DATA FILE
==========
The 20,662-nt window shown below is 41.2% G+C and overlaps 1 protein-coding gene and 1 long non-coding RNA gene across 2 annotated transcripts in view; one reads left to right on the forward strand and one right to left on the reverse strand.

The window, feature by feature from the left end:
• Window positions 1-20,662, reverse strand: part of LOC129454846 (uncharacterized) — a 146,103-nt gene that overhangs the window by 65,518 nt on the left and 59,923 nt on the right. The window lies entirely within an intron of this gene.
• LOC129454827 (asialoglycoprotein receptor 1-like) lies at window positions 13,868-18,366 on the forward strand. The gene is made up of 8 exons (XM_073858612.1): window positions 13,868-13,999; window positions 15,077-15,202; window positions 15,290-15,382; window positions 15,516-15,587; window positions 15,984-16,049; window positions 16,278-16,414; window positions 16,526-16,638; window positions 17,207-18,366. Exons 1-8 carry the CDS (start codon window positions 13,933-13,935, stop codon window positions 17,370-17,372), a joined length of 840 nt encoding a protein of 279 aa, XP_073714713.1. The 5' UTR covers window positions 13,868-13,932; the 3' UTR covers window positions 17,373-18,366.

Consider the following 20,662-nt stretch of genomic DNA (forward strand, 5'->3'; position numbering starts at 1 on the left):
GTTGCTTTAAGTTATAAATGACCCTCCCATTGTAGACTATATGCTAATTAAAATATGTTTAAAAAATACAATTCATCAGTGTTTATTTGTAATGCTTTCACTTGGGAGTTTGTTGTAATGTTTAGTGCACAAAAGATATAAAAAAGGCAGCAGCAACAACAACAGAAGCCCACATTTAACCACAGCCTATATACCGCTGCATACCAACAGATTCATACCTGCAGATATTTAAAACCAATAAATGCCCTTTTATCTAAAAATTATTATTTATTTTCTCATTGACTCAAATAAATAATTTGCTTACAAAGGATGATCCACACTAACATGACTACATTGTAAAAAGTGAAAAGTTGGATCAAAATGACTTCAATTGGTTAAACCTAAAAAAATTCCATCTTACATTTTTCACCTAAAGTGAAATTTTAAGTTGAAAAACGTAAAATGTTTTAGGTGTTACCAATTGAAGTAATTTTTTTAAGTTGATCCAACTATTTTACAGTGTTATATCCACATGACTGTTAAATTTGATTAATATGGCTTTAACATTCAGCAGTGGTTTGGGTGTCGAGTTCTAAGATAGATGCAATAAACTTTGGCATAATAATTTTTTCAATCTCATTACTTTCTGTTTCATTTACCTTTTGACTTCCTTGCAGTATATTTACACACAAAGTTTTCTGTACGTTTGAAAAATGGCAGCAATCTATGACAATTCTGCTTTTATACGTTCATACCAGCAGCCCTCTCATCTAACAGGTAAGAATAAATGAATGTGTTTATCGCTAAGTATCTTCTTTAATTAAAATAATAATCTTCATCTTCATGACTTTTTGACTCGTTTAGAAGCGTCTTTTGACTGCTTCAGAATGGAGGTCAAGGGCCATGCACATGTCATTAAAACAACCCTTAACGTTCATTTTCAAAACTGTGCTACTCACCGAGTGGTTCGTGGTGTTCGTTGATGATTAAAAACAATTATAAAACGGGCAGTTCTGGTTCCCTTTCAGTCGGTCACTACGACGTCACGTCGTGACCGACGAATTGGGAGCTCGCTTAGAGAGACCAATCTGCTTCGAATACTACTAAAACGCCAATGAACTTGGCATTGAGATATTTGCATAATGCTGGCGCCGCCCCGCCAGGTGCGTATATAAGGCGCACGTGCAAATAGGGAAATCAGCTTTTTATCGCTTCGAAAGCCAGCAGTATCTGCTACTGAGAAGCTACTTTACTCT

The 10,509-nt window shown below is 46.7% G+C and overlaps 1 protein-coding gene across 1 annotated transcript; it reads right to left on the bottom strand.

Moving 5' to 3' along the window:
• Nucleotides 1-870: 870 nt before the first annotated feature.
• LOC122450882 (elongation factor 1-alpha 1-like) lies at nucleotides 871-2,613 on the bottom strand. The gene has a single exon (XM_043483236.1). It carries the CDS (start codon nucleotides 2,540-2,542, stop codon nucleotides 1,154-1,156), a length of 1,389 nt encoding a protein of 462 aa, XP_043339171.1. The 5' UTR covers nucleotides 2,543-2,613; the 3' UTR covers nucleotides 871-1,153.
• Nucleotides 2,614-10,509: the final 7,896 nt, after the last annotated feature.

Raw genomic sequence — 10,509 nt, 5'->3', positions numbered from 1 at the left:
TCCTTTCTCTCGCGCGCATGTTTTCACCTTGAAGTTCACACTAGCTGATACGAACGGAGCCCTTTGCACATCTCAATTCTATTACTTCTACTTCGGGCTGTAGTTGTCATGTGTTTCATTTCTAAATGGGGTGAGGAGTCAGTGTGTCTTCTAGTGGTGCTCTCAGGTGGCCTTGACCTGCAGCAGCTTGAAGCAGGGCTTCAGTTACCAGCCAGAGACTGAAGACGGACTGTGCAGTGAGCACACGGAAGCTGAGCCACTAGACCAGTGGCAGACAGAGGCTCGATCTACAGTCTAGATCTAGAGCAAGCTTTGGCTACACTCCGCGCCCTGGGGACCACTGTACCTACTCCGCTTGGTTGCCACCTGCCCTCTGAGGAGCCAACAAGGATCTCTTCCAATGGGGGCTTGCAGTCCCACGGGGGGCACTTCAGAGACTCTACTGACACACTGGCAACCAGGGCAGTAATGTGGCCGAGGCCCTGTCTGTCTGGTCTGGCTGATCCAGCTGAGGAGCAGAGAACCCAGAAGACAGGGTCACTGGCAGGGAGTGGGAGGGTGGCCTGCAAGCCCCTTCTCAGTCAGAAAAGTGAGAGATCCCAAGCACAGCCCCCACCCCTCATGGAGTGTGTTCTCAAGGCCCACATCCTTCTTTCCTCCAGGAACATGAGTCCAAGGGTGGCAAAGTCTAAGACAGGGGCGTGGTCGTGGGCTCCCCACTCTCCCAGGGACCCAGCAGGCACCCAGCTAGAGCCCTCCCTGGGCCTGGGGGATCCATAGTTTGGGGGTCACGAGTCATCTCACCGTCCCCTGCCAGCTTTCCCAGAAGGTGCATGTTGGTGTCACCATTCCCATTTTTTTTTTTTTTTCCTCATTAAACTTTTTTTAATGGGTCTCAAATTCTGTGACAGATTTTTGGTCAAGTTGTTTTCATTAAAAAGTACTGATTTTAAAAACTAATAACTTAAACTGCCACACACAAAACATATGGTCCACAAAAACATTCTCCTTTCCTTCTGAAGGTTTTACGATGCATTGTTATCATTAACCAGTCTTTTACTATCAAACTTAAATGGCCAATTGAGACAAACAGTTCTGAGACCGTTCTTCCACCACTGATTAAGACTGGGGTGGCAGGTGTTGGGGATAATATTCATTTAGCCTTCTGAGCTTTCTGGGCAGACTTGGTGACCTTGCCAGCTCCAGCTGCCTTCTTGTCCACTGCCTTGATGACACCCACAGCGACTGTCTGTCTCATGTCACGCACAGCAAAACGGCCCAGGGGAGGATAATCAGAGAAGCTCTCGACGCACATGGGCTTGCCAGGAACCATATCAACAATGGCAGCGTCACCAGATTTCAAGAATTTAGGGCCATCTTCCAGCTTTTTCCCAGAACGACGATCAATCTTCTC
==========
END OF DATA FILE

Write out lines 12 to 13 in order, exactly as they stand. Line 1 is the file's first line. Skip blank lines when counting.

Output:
Raw genomic sequence — 10,509 nt, 5'->3', positions numbered from 1 at the left:
TCCTTTCTCTCGCGCGCATGTTTTCACCTTGAAGTTCACACTAGCTGATACGAACGGAGCCCTTTGCACATCTCAATTCTATTACTTCTACTTCGGGCTGTAGTTGTCATGTGTTTCATTTCTAAATGGGGTGAGGAGTCAGTGTGTCTTCTAGTGGTGCTCTCAGGTGGCCTTGACCTGCAGCAGCTTGAAGCAGGGCTTCAGTTACCAGCCAGAGACTGAAGACGGACTGTGCAGTGAGCACACGGAAGCTGAGCCACTAGACCAGTGGCAGACAGAGGCTCGATCTACAGTCTAGATCTAGAGCAAGCTTTGGCTACACTCCGCGCCCTGGGGACCACTGTACCTACTCCGCTTGGTTGCCACCTGCCCTCTGAGGAGCCAACAAGGATCTCTTCCAATGGGGGCTTGCAGTCCCACGGGGGGCACTTCAGAGACTCTACTGACACACTGGCAACCAGGGCAGTAATGTGGCCGAGGCCCTGTCTGTCTGGTCTGGCTGATCCAGCTGAGGAGCAGAGAACCCAGAAGACAGGGTCACTGGCAGGGAGTGGGAGGGTGGCCTGCAAGCCCCTTCTCAGTCAGAAAAGTGAGAGATCCCAAGCACAGCCCCCACCCCTCATGGAGTGTGTTCTCAAGGCCCACATCCTTCTTTCCTCCAGGAACATGAGTCCAAGGGTGGCAAAGTCTAAGACAGGGGCGTGGTCGTGGGCTCCCCACTCTCCCAGGGACCCAGCAGGCACCCAGCTAGAGCCCTCCCTGGGCCTGGGGGATCCATAGTTTGGGGGTCACGAGTCATCTCACCGTCCCCTGCCAGCTTTCCCAGAAGGTGCATGTTGGTGTCACCATTCCCATTTTTTTTTTTTTTTCCTCATTAAACTTTTTTTAATGGGTCTCAAATTCTGTGACAGATTTTTGGTCAAGTTGTTTTCATTAAAAAGTACTGATTTTAAAAACTAATAACTTAAACTGCCACACACAAAACATATGGTCCACAAAAACATTCTCCTTTCCTTCTGAAGGTTTTACGATGCATTGTTATCATTAACCAGTCTTTTACTATCAAACTTAAATGGCCAATTGAGACAAACAGTTCTGAGACCGTTCTTCCACCACTGATTAAGACTGGGGTGGCAGGTGTTGGGGATAATATTCATTTAGCCTTCTGAGCTTTCTGGGCAGACTTGGTGACCTTGCCAGCTCCAGCTGCCTTCTTGTCCACTGCCTTGATGACACCCACAGCGACTGTCTGTCTCATGTCACGCACAGCAAAACGGCCCAGGGGAGGATAATCAGAGAAGCTCTCGACGCACATGGGCTTGCCAGGAACCATATCAACAATGGCAGCGTCACCAGATTTCAAGAATTTAGGGCCATCTTCCAGCTTTTTCCCAGAACGACGATCAATCTTCTC